FAIR LAWN, N.J. — CALMAC® announced that the Alamo Heights Independent School District (AHISD) in San Antonio is using the company’s ice-based energy storage technology to cool more than 325,000 square feet across five buildings on its high school campus and reduce its peak energy consumption.

The school district, which was already using several solar systems, a 500 kW solar system and another five solar arrays totaling 400 kW to help power daily operations, needed a way to reduce energy consumption during expensive peak demand hours. Installing CALMAC’s IceBank® tanks at its high school campus has allowed the district to store cheap nighttime energy from the grid in the form of ice that can then be melted to cool buildings during the day. As a result, the district has reduced peak energy consumption by more than 20 percent, despite an increase in square footage and student population.

“The use of CALMAC’s ice-based energy storage tanks has really allowed us to capitalize on the most cost-effective energy from the grid,” said Mike Hagar, assistant superintendent for business and finance at AHISD. “We had heard about energy storage in the past, but the technology has exceeded expectations.”

Renewable energy sources fluctuate based on weather conditions, making technologies like solar systems an unpredictable source when looking to lower energy consumption during peak demand hours. CALMAC’s energy storage supplements solar systems by offering a reliable source for low-cost cooling that can be called into action at any time, as is the case with AHISD. The use of storage technology allows the district to decouple when grid energy is purchased from when it is utilized. With CALMAC’s system in place, AHISD can store a reserve of energy generated during off-peak hours and utilize it when there isn’t enough solar power to meet peak consumption.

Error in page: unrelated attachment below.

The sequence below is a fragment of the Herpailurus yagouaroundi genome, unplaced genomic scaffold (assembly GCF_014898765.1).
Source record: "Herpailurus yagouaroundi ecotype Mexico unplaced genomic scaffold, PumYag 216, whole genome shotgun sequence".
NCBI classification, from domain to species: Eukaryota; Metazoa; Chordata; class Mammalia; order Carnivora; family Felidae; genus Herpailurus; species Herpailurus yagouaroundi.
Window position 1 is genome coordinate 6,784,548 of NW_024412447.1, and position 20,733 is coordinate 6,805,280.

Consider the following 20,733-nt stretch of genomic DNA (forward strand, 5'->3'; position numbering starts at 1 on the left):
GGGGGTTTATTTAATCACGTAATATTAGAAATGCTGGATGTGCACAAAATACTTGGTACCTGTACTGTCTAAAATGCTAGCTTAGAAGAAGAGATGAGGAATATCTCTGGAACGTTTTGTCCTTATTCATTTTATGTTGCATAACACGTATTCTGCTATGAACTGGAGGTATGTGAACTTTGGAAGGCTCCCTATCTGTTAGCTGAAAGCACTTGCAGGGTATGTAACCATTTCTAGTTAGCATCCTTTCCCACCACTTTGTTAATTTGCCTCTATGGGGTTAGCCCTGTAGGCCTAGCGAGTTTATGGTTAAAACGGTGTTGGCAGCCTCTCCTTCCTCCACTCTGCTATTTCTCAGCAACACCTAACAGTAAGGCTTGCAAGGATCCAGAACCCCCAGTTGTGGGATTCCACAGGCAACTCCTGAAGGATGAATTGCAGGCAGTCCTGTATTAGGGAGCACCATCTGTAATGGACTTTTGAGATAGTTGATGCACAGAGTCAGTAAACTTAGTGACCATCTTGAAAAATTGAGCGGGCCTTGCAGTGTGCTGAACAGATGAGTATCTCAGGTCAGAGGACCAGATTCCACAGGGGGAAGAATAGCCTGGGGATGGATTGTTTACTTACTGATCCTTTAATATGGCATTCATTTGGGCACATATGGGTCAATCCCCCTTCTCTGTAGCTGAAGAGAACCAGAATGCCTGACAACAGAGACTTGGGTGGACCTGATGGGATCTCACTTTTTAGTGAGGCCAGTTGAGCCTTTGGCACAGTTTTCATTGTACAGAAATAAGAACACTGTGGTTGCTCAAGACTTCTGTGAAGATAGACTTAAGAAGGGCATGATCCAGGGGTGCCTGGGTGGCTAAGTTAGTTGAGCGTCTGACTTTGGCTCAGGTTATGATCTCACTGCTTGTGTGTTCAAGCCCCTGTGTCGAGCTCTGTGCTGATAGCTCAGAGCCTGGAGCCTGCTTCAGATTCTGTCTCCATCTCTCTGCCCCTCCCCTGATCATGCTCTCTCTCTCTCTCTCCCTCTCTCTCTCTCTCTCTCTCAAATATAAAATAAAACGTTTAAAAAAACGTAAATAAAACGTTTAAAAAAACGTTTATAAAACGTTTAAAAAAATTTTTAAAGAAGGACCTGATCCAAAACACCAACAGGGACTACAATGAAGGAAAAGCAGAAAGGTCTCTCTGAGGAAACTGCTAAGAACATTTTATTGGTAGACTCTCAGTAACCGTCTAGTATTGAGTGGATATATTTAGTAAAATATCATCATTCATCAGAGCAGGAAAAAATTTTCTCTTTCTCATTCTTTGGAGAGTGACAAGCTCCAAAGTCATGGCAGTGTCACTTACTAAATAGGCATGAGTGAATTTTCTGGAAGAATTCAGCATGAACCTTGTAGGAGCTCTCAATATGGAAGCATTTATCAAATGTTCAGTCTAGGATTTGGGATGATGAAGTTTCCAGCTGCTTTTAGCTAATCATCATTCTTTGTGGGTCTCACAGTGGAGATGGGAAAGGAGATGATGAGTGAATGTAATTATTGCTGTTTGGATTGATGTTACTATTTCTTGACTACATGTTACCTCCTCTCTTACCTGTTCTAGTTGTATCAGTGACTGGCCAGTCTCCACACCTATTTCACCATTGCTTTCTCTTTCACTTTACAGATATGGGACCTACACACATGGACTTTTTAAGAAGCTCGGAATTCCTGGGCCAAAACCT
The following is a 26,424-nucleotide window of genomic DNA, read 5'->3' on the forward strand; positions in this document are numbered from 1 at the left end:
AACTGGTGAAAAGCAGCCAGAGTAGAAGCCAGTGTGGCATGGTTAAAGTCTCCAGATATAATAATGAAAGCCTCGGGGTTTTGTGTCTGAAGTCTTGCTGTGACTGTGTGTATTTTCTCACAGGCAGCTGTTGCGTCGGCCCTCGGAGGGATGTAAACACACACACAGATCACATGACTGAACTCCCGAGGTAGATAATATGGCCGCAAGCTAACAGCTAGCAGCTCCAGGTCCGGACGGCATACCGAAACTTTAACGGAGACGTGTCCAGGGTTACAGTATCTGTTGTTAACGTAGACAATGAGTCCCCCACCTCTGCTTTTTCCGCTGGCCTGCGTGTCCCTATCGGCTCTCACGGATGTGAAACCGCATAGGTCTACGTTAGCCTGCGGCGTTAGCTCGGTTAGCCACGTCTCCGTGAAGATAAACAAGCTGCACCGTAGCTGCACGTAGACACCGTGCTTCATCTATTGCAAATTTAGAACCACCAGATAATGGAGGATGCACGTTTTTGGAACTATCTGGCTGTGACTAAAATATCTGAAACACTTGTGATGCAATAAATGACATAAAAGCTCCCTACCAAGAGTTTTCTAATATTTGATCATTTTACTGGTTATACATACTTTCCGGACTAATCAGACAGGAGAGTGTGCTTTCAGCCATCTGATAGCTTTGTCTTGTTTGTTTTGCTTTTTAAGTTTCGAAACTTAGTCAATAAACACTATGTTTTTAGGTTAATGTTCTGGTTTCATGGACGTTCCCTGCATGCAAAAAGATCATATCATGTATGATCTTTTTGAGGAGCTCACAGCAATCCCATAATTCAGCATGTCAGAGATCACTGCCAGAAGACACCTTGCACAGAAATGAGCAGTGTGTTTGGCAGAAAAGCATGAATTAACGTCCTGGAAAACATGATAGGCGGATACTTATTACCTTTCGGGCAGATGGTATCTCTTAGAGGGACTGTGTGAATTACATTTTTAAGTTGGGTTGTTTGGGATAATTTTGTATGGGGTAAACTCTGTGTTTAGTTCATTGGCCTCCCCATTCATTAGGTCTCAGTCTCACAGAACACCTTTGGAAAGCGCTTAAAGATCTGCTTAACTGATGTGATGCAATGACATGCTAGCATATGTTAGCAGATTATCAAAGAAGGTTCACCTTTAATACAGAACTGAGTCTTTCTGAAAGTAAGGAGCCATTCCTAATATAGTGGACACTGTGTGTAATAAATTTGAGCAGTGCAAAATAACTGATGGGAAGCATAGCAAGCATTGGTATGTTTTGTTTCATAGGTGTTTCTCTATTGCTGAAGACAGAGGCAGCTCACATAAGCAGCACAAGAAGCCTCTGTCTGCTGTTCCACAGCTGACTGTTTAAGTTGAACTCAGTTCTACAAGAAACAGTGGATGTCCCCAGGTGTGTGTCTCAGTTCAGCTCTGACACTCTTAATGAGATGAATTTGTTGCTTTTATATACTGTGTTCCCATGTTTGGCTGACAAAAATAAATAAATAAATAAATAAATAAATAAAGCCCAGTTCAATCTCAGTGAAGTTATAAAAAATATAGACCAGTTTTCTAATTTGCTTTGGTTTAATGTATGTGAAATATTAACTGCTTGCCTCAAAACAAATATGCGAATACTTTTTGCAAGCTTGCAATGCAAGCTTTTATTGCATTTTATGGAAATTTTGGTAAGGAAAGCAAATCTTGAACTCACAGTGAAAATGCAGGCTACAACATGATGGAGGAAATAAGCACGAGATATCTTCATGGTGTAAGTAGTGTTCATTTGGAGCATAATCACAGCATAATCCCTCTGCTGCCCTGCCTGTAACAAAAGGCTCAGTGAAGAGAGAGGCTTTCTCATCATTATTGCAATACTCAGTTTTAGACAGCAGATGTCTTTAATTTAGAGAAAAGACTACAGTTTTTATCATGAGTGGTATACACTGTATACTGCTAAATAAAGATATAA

“This is the first project that I’ve worked on involving a thermal storage system,” said Lowell Tacker, principal with LPA Inc. and lead in the high school art building’s expansion project. “Given the size and usage of the campus, we felt a thermal storage system appropriate. This assumption was proven without a doubt when we looked at the numbers. We added over 40,000 square feet to the AHISD and the energy costs per square foot have actually gone down considerably. For any project of this scale and usage, there’s no reason not to consider energy storage technology.”

“The versatility of ice-based energy storage has created a number of benefits for the Alamo Heights Independent School District — from enabling the utilization of less expensive off-peak electricity to maximizing the effectiveness of solar and allowing the district to expand without the need for extra chillers,” said Mark MacCracken, CEO of CALMAC. “School districts are expanding to meet the needs of the growing student population at the same time that fiscal pressures are growing. Making energy smart decisions now through the use of energy storage will help prepare these districts for the future.”

For more information, visit www.calmac.com.

Publication date: 7/6/2015

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